The US Judiciary is going decidedly low-tech in an effort to protect important information in the wake of the SolarWinds attack.
The SolarWinds attack was one of the most devastating hacks the US has experienced. Multiple government agencies were compromised, with the federal Judiciary suspected to be among them.
The attack was so successful because it was a supply chain attack. Rather than attacking individual target organizations, a supply chain attack relies on compromising a legitimate piece of software up the supply chain, installing a trojan and then gaining access to all the organizations that use the software in question. In this example, the compromised software was SolarWinds’ Orion IT monitoring and management software, used by government agencies and corporations alike.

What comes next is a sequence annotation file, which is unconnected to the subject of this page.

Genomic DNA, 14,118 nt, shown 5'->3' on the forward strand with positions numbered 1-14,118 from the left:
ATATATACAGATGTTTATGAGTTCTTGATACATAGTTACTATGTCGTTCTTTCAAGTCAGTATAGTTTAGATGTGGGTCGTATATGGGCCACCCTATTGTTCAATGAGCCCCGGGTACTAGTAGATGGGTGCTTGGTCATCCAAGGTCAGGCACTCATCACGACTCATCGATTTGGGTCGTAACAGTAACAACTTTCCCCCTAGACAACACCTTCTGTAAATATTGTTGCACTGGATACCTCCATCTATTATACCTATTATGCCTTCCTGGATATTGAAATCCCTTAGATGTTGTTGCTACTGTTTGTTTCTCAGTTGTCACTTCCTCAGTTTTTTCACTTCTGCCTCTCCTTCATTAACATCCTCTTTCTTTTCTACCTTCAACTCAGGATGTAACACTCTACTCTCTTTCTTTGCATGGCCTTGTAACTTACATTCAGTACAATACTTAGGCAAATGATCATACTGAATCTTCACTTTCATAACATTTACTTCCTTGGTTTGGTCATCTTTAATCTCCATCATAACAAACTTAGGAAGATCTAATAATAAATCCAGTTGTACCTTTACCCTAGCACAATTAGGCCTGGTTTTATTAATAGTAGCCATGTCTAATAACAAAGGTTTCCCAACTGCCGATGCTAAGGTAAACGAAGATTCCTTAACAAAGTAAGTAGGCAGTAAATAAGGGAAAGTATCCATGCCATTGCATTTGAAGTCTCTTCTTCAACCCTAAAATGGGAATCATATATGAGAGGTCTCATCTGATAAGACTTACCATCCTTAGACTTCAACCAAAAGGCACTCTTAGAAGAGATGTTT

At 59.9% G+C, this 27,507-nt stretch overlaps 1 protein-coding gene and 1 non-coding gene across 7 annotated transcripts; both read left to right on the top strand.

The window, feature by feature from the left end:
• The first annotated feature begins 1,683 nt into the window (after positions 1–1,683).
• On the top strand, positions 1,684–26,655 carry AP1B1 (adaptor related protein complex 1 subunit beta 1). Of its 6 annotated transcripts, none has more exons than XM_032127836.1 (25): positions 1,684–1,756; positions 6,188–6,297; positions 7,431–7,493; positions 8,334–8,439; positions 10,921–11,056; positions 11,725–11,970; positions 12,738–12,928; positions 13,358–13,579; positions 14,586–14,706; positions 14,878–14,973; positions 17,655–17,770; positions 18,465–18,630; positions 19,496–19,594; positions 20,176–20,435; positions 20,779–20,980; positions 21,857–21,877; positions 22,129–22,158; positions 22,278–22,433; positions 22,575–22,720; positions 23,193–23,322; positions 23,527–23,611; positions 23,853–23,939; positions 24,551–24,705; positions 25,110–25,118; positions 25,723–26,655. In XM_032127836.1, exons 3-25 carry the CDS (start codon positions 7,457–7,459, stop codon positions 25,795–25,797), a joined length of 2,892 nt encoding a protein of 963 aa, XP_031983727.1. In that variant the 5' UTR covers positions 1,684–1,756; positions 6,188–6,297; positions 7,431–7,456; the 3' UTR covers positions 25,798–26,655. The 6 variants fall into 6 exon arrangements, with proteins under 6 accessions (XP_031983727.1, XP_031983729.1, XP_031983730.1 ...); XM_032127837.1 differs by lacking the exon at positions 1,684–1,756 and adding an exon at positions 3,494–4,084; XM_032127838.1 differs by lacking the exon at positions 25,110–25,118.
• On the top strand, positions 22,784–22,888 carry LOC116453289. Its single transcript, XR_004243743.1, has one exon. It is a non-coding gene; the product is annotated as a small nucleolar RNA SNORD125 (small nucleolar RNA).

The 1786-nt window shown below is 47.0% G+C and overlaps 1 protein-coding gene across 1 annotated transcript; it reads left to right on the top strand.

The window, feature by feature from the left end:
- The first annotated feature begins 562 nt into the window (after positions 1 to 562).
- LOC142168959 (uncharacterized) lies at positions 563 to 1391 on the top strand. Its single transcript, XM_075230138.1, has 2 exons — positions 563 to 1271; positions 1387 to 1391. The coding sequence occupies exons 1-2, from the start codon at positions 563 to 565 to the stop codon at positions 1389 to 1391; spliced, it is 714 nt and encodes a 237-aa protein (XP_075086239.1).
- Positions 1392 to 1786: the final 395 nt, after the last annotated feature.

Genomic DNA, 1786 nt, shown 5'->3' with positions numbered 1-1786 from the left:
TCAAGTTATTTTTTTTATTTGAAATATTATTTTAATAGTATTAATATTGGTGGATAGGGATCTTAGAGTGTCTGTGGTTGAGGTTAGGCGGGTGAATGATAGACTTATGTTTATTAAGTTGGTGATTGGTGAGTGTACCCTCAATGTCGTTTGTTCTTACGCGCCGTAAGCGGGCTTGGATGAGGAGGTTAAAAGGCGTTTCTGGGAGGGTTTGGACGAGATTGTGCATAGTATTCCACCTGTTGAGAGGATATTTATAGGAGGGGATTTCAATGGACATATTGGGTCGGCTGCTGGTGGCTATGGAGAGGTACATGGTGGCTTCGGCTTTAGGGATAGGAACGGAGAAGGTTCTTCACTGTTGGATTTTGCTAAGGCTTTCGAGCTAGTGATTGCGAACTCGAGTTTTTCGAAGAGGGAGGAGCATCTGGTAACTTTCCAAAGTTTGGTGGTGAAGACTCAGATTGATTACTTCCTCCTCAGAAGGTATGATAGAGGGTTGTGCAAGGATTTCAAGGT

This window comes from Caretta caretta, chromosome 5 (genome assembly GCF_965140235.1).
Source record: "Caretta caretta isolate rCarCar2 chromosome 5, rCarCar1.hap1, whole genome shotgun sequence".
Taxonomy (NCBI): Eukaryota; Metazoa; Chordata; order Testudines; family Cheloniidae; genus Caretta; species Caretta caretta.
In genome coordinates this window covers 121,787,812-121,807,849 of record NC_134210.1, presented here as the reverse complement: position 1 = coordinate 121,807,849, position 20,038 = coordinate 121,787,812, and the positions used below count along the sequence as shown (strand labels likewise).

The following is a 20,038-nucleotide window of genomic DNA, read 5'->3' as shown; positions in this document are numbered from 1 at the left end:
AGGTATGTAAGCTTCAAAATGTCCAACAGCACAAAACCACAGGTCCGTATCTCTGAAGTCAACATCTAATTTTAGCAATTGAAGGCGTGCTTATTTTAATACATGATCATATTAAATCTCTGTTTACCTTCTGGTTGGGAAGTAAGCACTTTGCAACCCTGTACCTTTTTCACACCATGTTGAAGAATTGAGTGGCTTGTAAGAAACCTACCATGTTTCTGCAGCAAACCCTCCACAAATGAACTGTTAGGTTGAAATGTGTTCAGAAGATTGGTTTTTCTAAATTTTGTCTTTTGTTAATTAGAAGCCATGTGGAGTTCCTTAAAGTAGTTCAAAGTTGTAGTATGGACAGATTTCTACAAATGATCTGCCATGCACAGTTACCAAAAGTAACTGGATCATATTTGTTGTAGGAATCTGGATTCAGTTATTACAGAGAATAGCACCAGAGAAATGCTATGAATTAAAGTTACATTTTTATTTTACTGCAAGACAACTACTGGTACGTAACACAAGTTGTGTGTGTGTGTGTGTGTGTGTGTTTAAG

In the wake of the attack, access to public documents will not be impacted, but the Judiciary is taking no chances with sensitive documents.
Under the new procedures announced today, highly sensitive court documents (HSDs) filed with federal courts will be accepted for filing in paper form or via a secure electronic device, such as a thumb drive, and stored in a secure stand-alone computer system. These sealed HSDs will not be uploaded to CM/ECF. This new practice will not change current policies regarding public access to court records, since sealed records are confidential and currently are not available to the public.
These extraordinary measures are the latest indication of the damage and impact the SolarWinds attack has had on public and private institutions.